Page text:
We need better energy rules for ‘dodgy landlords’, says Insulate Britain.
Millions of people in the UK are feeling the impact of a €700-a-year (€800) rise in energy costs, as the price cap rose by more than 50 per cent yesterday, 1 April.
Energy suppliers’ websites crashed the evening before, as people tried to submit their meter readings before the unprecedented price hike - which comes amid a wider cost-of-living crisis.
Home insulation is touted as one of the best fixes for individuals. A means to cut energy usage, emissions and - surprisingly still relevant given the UK’s unseasonal snowfall this week - stay warm.
Homeowners have been urged to invest in roof, wall and floor insulation; as well as other energy-saving measures, which the IEA has suggested as a helpful course of action in response to Russia’s war.
But what can you do to improve your home’s efficiency if you're renting? It can be tricky to take action, especially in the UK’s insecure rental market.
“In terms of making demands on landlords, security of tenure is obviously crucial,” says Ruth London of Fuel Poverty Action. “And so are tenants and residents associations, which have been systematically sidelined and disempowered by both local authority and housing association landlords.”
If you’re renting privately and want to make your home more energy efficient and eco-friendly, here’s what you need to know.
Yes, landlords are legally obliged to improve the leakiest homes
Since April 2020, private landlords have been responsible for upgrading your home’s energy efficiency if it falls below an EPC (energy performance certificate) rating of E.
An EPC rating measures the energy efficiency of homes on a scale of A-G, with A being the most efficient and G being the least. Landlords are obliged to provide you with this certificate, if you’re unsure which band your home falls into.
Under the government’s ‘Minimum Energy Efficiency Standard’ (MEES) regulations, the owner has to up G and F rated properties through measures like solid floor insulation, drought proofing and low energy lighting - spending up to £3,500 (€4,150) to get an E.
There are exemptions to this - for example, if cavity wall insulation would damage the fabric of the building - but Citizens Advice will be able to help you determine if your landlords’ excuse is legitimate.
The bar is set to rise however, as the government is aiming to get as many homes as possible to a C rating by 2035. With this in mind, landlords should recognise it’s in their interests to install upgrades beyond the bare minimum. (The housing sector is lagging behind office renting in this sense, as the government has set a far more ambitious target of B by 2030 for non-domestic spaces).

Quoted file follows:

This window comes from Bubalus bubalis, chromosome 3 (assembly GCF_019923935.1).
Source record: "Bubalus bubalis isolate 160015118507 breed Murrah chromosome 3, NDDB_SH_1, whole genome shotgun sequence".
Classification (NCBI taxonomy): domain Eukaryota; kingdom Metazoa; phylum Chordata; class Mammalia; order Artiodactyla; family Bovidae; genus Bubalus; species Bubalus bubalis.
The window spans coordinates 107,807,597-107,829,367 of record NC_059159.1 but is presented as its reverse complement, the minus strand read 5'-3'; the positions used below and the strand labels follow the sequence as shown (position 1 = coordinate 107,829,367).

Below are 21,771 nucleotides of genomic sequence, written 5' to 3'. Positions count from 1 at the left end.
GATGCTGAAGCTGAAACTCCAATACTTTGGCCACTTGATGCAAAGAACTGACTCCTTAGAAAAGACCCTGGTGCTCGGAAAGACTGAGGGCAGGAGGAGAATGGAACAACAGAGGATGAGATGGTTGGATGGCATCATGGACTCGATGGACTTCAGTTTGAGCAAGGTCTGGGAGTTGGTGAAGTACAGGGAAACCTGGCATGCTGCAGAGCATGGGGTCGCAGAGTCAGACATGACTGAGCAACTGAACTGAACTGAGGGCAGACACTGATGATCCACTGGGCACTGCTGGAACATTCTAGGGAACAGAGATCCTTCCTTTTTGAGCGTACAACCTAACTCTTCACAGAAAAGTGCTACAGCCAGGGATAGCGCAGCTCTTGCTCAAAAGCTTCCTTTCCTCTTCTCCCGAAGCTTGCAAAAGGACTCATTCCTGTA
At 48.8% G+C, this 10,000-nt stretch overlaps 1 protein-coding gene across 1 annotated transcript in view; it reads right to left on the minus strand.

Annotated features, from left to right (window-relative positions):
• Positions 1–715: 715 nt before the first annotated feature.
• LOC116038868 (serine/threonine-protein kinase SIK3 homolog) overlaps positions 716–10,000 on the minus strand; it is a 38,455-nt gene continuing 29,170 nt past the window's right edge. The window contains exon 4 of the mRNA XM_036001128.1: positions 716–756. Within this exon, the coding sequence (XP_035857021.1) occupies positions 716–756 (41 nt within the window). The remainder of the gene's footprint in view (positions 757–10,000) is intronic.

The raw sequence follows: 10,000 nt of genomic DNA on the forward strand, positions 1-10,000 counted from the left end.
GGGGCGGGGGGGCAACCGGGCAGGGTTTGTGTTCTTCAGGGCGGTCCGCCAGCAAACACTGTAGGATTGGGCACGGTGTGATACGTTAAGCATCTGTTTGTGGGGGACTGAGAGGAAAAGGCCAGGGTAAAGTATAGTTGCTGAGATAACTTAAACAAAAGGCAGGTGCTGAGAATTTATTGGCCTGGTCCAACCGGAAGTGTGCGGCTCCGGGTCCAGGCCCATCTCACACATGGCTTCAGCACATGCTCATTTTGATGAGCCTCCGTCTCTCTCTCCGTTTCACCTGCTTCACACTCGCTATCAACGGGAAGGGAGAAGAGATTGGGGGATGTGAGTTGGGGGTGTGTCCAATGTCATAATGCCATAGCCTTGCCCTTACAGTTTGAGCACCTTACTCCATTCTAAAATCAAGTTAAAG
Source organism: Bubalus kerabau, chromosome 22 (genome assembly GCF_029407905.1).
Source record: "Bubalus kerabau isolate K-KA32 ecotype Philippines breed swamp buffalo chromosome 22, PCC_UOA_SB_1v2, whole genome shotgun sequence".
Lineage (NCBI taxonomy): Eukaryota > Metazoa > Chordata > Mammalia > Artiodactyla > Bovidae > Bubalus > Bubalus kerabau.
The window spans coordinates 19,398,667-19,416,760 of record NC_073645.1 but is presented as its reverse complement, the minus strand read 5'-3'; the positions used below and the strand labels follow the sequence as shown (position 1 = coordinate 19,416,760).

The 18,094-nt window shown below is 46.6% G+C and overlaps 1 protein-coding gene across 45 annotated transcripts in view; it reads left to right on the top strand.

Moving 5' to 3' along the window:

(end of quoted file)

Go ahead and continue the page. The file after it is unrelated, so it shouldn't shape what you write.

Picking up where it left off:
But what if your home has an EPC E rating and you’re still feeling the cold?
For the last six years, tenants have the right to ask landlords to undergo energy efficiency improvements - and they can only refuse if there is a compelling reason to do so.
The catch, unfortunately, is that they’re not obliged to pay for the improvements to the place they own. According to HomeLet, landlords should be met with no upfront costs. Though they might also realise they stand to gain from making their properties more appealing to future tenants.
Campaigners call for greater rights for tenants
Moving more rentals from the private to public sector would help speed up the mass retrofitting Britain’s leaky homes need, according to a spokeswoman for the Radical Housing Network.
Grace Lally added that she had spoken to a renter whose landlord has recently increased their rent by £200 (€423) a month (a 20 per cent hike), using the excuse that the money will go towards meeting new insulation standards in the future.
“With [the] current lack of rights for tenants all costs will be pushed onto tenants or work won't get done at all. So I think policies we need should be a combination of rent controls with very high retrofit standards imposed on all landlords within a short period of a few years,” she said.
This should be “accompanied by a huge funding pot for local authorities to buy up private rental properties from landlords who can't afford the retrofit (with tenants protected and transferred to council tenancies).”
Giving both an insulation campaigner and landlord’s perspective, Insulate Britain spokesman Matthew Tulley told Euronews Green, “There are some dodgy landlords, and some hopefully responsible ones. We need policies that are appropriate for both types of landlord.
“The more we understand both sides of landlord (private, HA or Council) and tenant the better we can design programmes to support a rapid and radical transformation of housing stock.”